Water dumping isn't a pleasant thing, and it's something we've been dealing with in Florida for a while, mostly since Hurricane Irma. When Irma hit, it showed specific Floridians how weak the sewer systems are after years of abuse and hard weather thanks to hurricane after hurricane over the years. Because of the severity and pure size of Irma, it destroyed many sewage systems or at least damaged them to the point of panic. That panic being that this contaminated water was going to reach retention ponds and viable bodies of water is where water dumping comes in.
So what exactly is water dumping? It's precisely what it's called; it's the dumping of contaminated water, so it doesn't affect other bodies of water. Water is physically pumped out of retention ponds and brought to public spaces because the ponds have become too high, and that's detrimental to the stormwater management system put in place. The Villages, a retirement community, known for its various golf courses, had to extract water from their retention ponds and pump it out into the golf courses themselves (not the championship courses, though). This earned the town praise as it stopped the retention pond from having incredibly high levels that could have flooded into residential areas.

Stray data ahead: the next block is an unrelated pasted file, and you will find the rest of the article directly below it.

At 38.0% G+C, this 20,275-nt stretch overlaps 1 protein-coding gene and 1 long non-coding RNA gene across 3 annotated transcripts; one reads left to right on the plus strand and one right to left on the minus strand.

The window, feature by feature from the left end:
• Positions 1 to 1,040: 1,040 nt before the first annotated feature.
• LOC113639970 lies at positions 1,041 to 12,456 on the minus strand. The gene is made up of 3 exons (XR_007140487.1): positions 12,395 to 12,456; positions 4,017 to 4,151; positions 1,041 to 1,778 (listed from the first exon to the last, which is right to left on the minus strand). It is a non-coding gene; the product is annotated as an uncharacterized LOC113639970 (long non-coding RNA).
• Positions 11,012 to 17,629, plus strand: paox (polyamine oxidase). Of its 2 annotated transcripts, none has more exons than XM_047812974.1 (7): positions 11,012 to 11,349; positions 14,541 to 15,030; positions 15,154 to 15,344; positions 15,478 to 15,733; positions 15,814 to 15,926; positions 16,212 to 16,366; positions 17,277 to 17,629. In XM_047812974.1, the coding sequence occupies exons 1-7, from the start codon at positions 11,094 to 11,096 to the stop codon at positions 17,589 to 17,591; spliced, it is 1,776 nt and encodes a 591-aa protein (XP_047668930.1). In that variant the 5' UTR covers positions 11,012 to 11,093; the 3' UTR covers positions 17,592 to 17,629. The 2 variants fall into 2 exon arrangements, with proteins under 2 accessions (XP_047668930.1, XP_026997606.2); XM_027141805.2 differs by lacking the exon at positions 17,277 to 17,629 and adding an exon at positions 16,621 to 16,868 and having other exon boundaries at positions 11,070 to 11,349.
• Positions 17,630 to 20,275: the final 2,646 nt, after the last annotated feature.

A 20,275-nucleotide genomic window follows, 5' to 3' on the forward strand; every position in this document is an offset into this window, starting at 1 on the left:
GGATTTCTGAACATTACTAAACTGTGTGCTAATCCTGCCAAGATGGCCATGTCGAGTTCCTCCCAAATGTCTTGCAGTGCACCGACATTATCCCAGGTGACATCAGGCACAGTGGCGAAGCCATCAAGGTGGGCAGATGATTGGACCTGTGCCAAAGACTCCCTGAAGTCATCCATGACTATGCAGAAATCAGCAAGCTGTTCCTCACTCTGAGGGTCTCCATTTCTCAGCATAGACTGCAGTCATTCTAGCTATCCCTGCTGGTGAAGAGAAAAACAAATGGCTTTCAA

It is not a short process, as it's still being done as currently as the Fall of 2019. That's two years past Hurricane Irma, and the state of Florida is still cleaning up bits and pieces after the massive storm hit. So one can only imagine the amount of damage that was indeed done to the old and outdated sewer systems that were affected and how much water dumping has helped contaminants out of our water.